At Condé Nast Magazines, Workers Form a Union

From a New York Times story by Katie Robertson headlined “Condé Nast workers form a companywide union”:

Hundreds of workers at the publishing giant Condé Nast, which owns titles like Vogue, Vanity Fair, Bon Appétit and GQ, announced that they had formed a companywide union. The Condé Nast Union is affiliated with the NewsGuild of New York, which also represents editorial employees at The New York Times as well as other publications.

The union will cover more than 500 employees from all of Condé Nast’s brands, except for those from Ars Technica, Pitchfork, Wired and The New Yorker, which unionized separately with the NewsGuild in recent years. In a statement shared through the NewsGuild, the union said it had asked Condé Nast management for voluntary recognition.

“We plan to have productive and thoughtful conversations with them over the coming weeks to learn more,” a Condé Nast spokesman said. The company has voluntarily recognized the four existing unions.

The employees in the newly formed Condé Nast union, including editorial, video and production staff, said in a statement that they were pushing for better pay, increased job security, and a stronger commitment to diversity and equity.

Condé Nast has faced waves of internal turmoil in the past two years over the treatment of employees of color and the low wages of some workers. The Times first reported on the companywide organizing effort in December.

In 2021, tensions over contract negotiation talks for The New Yorker Union led to a vote by employees to authorize a strike and a protest in front of the Greenwich Village townhouse of Anna Wintour, Condé Nast’s global chief content officer and the editor of Vogue. The union reached a deal in June.

In 2020, Ms. Wintour and Roger Lynch, the chief executive, apologized to staff members for racial inequities at the company after a cultural reckoning in the wake of the murder of George Floyd, a Black man who was killed by a police officer in Minneapolis. Employees complained about racial inequality inside the company, and a top editor at Bon Appétit resigned after the emergence of an old photo of him wearing a racially insensitive costume.

“There is no viable ‘future’ of Condé Nast if women and people of color continue to be used to fill a diversity quota,” Cortni Spearman, a senior social media manager at Glamour and a member of the new Condé Nast Union, said on Tuesday.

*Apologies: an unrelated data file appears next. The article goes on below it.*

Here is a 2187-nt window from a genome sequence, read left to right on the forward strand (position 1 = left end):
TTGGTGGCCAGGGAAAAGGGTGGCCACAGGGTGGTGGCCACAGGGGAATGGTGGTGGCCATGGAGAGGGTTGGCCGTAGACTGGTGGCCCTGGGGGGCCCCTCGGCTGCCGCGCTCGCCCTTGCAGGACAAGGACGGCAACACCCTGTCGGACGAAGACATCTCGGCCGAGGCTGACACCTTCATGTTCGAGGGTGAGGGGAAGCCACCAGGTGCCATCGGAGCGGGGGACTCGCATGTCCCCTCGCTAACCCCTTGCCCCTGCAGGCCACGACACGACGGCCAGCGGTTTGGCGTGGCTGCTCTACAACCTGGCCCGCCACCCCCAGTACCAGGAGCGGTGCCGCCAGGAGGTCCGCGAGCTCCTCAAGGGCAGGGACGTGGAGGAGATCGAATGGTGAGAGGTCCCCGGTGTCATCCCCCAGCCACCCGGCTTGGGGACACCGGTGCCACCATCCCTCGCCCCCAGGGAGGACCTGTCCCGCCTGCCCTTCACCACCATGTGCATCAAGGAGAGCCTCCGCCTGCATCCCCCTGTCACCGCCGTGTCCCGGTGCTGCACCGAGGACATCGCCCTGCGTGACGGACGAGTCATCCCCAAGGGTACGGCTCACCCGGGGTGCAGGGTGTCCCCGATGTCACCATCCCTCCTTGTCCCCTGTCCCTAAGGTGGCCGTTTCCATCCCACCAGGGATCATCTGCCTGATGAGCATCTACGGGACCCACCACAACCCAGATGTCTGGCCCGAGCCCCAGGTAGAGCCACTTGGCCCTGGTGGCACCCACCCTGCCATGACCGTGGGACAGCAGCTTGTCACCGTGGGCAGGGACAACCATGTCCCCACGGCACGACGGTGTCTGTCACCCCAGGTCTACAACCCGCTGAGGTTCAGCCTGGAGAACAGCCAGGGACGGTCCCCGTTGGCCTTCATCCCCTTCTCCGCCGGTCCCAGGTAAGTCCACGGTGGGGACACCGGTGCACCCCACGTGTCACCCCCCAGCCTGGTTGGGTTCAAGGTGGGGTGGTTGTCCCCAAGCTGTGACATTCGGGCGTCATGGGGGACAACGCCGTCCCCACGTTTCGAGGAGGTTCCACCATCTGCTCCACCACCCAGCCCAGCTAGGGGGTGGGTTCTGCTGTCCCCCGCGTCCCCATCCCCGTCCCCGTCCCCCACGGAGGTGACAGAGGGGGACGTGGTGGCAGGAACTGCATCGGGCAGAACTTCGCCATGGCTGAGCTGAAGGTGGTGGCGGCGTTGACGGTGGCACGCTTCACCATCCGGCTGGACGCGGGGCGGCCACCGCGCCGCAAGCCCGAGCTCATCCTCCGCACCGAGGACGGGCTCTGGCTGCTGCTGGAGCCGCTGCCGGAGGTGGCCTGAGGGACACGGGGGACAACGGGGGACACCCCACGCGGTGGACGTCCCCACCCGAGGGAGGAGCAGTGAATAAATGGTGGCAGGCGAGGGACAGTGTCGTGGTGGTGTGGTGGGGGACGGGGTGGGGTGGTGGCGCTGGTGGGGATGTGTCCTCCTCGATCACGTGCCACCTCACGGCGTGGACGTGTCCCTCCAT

Katie Robertson is a media reporter. She previously worked as an editor and reporter at Bloomberg and News Corporation Australia.
Also see the Washington Post story by Elahe Izadi headlined “Vogue, Bon Appétit and other Condé Nast staffers form union.”The opening grafs:

For years, employees at Condé Nast — the influential publisher of glossy titles such as Vogue, Vanity Fair and GQ — have been trading notes with each other about their increasing workloads and what they discovered to be differing salaries.

On Tuesday, these conversations culminated in a letter to Condé managers signed by more than 350 employees requesting the company voluntarily recognize their union, which would organize under the NewsGuild of New York.

The union would cover more than 500 editorial, production video workers across 11 publications, including Bon Appétit, Architectural Digest and Allure. Those leading the effort say nearly 80 percent of eligible workers have indicated support.

In an emailed statement a few hours after the letter was delivered, Condé spokesman Patrick Maks said the company plans “to have productive and thoughtful conversations with [the unionizing workers] over the coming weeks to learn more.”

They are modeling their effort after a successful unionization campaign at one of Condé’s most prestigious titles, the New Yorker, which waged a high-profile campaign for a contract that included protests, celebrity endorsers and a strike threat.

In that case, New Yorker union members argued that the magazine’s elite reputation contrasted with the reality of rank-and-file employees earning as little as $42,000 a year. The two sides eventually agreed to a contract that would raise the salary minimum to $60,000 by 2023; Condé said at the time the agreement reflected standards they hadalready been working to establish companywide.

The very public campaign helped underscore a message that aggrieved employees have been trying to get across: that the stereotype of the well-paid fashion magazine staffer who moves around Manhattan in a Town Car is a mirage, a thing of the past….

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